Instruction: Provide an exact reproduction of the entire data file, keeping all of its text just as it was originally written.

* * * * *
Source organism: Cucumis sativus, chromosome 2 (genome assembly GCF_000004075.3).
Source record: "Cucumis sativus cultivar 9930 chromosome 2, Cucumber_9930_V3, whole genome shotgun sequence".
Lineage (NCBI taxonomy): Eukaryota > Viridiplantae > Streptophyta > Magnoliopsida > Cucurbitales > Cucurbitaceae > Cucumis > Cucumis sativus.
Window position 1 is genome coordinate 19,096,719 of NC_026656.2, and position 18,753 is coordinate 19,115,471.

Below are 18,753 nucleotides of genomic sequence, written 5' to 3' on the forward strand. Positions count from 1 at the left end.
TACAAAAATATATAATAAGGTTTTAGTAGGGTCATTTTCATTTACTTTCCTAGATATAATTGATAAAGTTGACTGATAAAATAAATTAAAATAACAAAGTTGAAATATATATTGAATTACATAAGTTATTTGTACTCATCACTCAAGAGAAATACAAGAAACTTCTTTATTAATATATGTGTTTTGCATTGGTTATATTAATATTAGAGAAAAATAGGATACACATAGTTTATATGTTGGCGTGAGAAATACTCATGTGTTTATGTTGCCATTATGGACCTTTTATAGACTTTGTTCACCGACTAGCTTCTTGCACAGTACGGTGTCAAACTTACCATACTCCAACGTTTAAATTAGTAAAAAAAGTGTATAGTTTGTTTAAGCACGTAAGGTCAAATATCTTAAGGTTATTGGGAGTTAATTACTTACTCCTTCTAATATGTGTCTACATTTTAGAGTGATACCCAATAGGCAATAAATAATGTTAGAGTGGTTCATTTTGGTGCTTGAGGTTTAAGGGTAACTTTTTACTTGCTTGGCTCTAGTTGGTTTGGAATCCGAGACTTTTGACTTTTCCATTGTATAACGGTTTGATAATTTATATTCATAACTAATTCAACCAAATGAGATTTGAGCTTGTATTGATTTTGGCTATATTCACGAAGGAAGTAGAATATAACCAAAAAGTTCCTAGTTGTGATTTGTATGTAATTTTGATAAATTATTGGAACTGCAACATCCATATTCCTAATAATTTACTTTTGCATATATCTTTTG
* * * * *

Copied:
Source organism: Cucumis sativus, chromosome 2 (genome assembly GCF_000004075.3).
Source record: "Cucumis sativus cultivar 9930 chromosome 2, Cucumber_9930_V3, whole genome shotgun sequence".
Lineage (NCBI taxonomy): Eukaryota > Viridiplantae > Streptophyta > Magnoliopsida > Cucurbitales > Cucurbitaceae > Cucumis > Cucumis sativus.
Window position 1 is genome coordinate 19,096,719 of NC_026656.2, and position 18,753 is coordinate 19,115,471.

Below are 18,753 nucleotides of genomic sequence, written 5' to 3' on the forward strand. Positions count from 1 at the left end.
TACAAAAATATATAATAAGGTTTTAGTAGGGTCATTTTCATTTACTTTCCTAGATATAATTGATAAAGTTGACTGATAAAATAAATTAAAATAACAAAGTTGAAATATATATTGAATTACATAAGTTATTTGTACTCATCACTCAAGAGAAATACAAGAAACTTCTTTATTAATATATGTGTTTTGCATTGGTTATATTAATATTAGAGAAAAATAGGATACACATAGTTTATATGTTGGCGTGAGAAATACTCATGTGTTTATGTTGCCATTATGGACCTTTTATAGACTTTGTTCACCGACTAGCTTCTTGCACAGTACGGTGTCAAACTTACCATACTCCAACGTTTAAATTAGTAAAAAAAGTGTATAGTTTGTTTAAGCACGTAAGGTCAAATATCTTAAGGTTATTGGGAGTTAATTACTTACTCCTTCTAATATGTGTCTACATTTTAGAGTGATACCCAATAGGCAATAAATAATGTTAGAGTGGTTCATTTTGGTGCTTGAGGTTTAAGGGTAACTTTTTACTTGCTTGGCTCTAGTTGGTTTGGAATCCGAGACTTTTGACTTTTCCATTGTATAACGGTTTGATAATTTATATTCATAACTAATTCAACCAAATGAGATTTGAGCTTGTATTGATTTTGGCTATATTCACGAAGGAAGTAGAATATAACCAAAAAGTTCCTAGTTGTGATTTGTATGTAATTTTGATAAATTATTGGAACTGCAACATCCATATTCCTAATAATTTACTTTTGCATATATCTTTTG